Tag Archives: disasters

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Black and white photograph of Warrant Officer William Arthur Graham.

Warrant Officer William Arthur Graham who was killed when two Halifax aircraft collided in mid-air over Tiree airfield on 16th August 1944. William, who was twenty-one when he died, was in the Royal Australian Air Force. He was the son of William and Rose Graham of Sydney, New South Wales in Australia and husband of Mabel Graham of Preston in England. He is buried in Dalton-upon Furness cemetery.



Captain`s chair from the S.S. `Malve`.

Wooden swivel chair with iron base from the bridge of the S.S. `Malve`, a Finnish steamship wrecked off Balephetrish Bay in 1931. The chair was salvaged by Charles Lamont (Tearlach Iseabail) of the Coal-ree in Kenovay and acquired by Mairi MacFarlane (Mairi Tearlach Mairi) of Creagan Breac in Cornaigbeg, whose parents Charles (Tearlach Mòr) and Flora (Floraidh Lachainn Eòghain) MacKinnon ‘purchased’ the Coal-ree in 1952. It was restored by Alan Reid of Kenovay.


Tiree in 100 Objects – 28 – Chair

The History of Tiree in 100 Objects


Photocopied photograph from the `Bulletin` of wreck of the `Tapti`, with printout of webpage from Mallaig Heritage Centre.

Photograph of the wreck of MV `Tapti` at Gunna in January 1951 publiched in the `Bulletin`; printout of webpage from Mallaig Heritage Centre about the `Tapti`.


Laminated photocopy of a newspaper cutting about John Neil MacLean of Kenovay.

Newspaper cutting about John Neil MacLean of Kenovay who drowned in an accident in October 1913 off the coast of New South Wales.


Photocopied collection of witness statements relating to a fishing accident in April 1858 in which four men were drowned in a storm.

Collection of seven witness statements relating to a fishing accident off Balemartine in April 1858 in which cottars Archibald MacFarlane of Balinoe, Alexander MacFarlane of Heylipol, Donald MacLean of Heylipol and John MacLean of Balinoe were drowned during a storm.


The police report on the Ruaig drowning of 1860

Transcription of the police report on the Ruaig drowning of 1860.

Courtesy of Argyll & Bute Archives

In February 1860, Charles MacLean and brothers Duncan and Archibald MacInnes left Skipnish, the harbour in Ruaig, to check their lobster traps. Their skiff measured just over sixteen feet. With Duncan at the helm and Charles and Archibald on the oars, they rowed four or five hundred yards to the south-east.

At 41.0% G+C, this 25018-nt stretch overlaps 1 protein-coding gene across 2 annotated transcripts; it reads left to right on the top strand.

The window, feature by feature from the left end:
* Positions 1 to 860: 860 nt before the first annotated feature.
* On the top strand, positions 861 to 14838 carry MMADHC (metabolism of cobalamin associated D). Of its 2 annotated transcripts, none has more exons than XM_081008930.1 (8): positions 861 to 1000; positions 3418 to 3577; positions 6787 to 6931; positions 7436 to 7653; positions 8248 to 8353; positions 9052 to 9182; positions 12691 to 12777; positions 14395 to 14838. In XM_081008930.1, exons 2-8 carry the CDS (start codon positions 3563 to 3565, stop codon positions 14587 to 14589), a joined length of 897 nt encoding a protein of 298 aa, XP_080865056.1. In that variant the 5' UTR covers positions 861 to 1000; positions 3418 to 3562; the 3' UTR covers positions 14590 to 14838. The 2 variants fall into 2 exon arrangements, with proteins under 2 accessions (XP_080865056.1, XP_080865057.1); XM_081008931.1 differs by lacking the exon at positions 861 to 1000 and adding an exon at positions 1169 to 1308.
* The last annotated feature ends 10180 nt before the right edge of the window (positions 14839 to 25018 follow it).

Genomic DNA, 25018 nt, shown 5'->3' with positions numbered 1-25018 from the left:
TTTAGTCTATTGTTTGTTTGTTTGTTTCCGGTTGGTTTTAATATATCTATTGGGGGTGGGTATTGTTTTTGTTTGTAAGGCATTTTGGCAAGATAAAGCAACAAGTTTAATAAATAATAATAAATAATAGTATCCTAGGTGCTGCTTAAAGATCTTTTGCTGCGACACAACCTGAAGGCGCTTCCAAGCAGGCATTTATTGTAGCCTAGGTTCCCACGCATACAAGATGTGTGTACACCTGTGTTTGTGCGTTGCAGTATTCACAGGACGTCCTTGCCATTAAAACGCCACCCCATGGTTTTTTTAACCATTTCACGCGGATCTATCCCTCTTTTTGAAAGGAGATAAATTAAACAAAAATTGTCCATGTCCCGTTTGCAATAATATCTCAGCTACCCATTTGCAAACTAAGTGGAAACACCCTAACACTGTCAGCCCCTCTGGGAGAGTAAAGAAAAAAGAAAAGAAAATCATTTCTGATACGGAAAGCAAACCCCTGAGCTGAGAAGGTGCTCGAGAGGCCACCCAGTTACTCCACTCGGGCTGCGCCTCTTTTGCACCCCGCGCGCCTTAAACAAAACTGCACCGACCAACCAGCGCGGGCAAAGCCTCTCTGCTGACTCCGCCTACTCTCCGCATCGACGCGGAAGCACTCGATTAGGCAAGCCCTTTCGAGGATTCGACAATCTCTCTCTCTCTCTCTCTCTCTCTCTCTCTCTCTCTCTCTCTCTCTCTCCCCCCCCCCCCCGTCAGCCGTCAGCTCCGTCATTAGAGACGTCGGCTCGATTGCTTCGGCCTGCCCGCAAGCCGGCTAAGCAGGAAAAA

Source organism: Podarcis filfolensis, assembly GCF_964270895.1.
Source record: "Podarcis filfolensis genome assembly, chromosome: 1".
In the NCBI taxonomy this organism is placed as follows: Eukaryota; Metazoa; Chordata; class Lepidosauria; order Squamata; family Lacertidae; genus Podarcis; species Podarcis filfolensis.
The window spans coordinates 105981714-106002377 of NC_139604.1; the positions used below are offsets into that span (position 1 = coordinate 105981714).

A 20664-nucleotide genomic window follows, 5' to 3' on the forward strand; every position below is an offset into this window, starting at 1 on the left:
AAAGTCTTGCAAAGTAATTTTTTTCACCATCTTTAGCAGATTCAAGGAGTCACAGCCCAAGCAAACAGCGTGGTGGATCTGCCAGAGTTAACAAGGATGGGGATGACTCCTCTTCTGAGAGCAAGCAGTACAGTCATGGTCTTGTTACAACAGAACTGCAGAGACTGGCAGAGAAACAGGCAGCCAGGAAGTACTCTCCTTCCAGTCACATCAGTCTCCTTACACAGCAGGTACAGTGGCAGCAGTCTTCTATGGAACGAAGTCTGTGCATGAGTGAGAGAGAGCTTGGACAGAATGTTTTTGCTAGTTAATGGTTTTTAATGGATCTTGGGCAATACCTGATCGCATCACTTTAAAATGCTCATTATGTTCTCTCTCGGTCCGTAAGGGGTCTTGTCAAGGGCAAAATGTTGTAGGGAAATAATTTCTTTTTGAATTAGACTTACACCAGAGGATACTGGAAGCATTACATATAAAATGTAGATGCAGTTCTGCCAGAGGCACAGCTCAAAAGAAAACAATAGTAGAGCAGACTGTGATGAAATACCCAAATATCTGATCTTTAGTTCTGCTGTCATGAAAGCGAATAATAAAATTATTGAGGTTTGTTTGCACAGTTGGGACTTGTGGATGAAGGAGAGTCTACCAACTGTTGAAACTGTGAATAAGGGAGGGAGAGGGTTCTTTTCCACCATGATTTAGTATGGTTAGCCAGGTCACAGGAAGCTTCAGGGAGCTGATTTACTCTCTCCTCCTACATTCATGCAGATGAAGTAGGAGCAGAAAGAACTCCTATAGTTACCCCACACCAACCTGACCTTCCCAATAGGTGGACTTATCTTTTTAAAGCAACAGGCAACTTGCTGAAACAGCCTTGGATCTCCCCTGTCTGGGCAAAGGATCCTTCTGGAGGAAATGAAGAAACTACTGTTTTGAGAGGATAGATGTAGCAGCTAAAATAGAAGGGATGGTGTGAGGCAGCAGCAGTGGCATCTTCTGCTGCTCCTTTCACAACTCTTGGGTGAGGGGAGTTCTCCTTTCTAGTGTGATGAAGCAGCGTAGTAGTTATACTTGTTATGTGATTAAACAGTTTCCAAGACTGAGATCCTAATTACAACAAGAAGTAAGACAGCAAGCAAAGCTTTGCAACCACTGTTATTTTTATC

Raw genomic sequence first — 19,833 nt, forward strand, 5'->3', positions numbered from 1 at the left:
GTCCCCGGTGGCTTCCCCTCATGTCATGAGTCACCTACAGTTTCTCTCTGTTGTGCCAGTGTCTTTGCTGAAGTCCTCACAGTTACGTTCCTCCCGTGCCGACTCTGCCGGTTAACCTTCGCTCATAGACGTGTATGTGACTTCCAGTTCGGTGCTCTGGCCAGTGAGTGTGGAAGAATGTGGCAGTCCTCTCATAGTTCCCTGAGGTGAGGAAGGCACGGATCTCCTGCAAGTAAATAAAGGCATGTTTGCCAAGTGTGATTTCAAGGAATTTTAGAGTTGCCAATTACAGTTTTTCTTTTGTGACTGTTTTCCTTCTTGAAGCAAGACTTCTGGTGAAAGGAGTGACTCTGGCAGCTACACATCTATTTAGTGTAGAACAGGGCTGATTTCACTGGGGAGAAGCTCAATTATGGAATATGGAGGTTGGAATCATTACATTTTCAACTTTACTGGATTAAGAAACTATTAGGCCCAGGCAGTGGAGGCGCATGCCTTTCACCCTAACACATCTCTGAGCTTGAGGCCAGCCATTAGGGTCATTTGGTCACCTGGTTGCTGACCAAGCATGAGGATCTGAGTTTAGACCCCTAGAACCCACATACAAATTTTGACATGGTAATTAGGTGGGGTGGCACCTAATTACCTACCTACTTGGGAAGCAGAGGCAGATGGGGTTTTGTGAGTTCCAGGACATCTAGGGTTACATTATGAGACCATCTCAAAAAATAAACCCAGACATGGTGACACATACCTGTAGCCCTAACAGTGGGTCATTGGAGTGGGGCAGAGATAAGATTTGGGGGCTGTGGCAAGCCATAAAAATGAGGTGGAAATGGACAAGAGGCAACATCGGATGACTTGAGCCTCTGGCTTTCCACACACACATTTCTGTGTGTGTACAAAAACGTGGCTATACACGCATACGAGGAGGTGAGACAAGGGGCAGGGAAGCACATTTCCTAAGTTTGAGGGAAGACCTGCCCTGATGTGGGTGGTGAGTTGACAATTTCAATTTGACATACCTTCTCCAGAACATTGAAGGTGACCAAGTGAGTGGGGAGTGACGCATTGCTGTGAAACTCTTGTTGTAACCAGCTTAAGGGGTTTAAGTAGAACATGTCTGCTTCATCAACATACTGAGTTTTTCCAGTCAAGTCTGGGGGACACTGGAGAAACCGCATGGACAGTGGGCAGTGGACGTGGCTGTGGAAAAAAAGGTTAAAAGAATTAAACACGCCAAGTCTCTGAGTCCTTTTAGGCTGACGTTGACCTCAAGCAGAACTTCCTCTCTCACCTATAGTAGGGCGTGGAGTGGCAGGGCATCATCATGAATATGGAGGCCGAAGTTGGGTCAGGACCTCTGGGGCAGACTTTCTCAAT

They then put three reefs in the sail, hoisted it and steered to the west of Soay. The wind was from the south, very strong but steady. As the sea was so heavy, they decided to shorten sail. While Archibald was doing this, water came aboard. They dropped the sail and in a moment the boat capsized.

Duncan managed to struggle ashore but the other two were drowned. When found by two Ruaig men, he was so weak he was unable to speak and had to be assisted home.


The evidence of Charles MacLean

Transcription of the evidence of Charles MacLean given at the enquiry into the sudden of death of a fishing crew from Mannal in 1860.

Courtesy of Argyll & Bute Archives

In April 1860 two fishing skiffs, one from Mannal and one from Balephuil, were out near Stevenson’s Rock, twenty kilometres to the south-west of Tiree. Both boats were rigged with dipping lugs which require considerable skill when tacking in heavy seas.

In windy weather there is the danger that too much sail will cause the boat to heel over and be swamped. This is apparently what happened to the Mannal boat which was not seen again after leaving the fishing grounds in the early morning.

Lugsails are shortened by lowering the yard and taking in reefs, i.e. hooking the sail to the bow at a point further up the luff (the leading edge of the sail) and tying the excess sail with reefs (cords attached to both sides of the sail). A lugsail may have four to six rows of reefs depending on its size.


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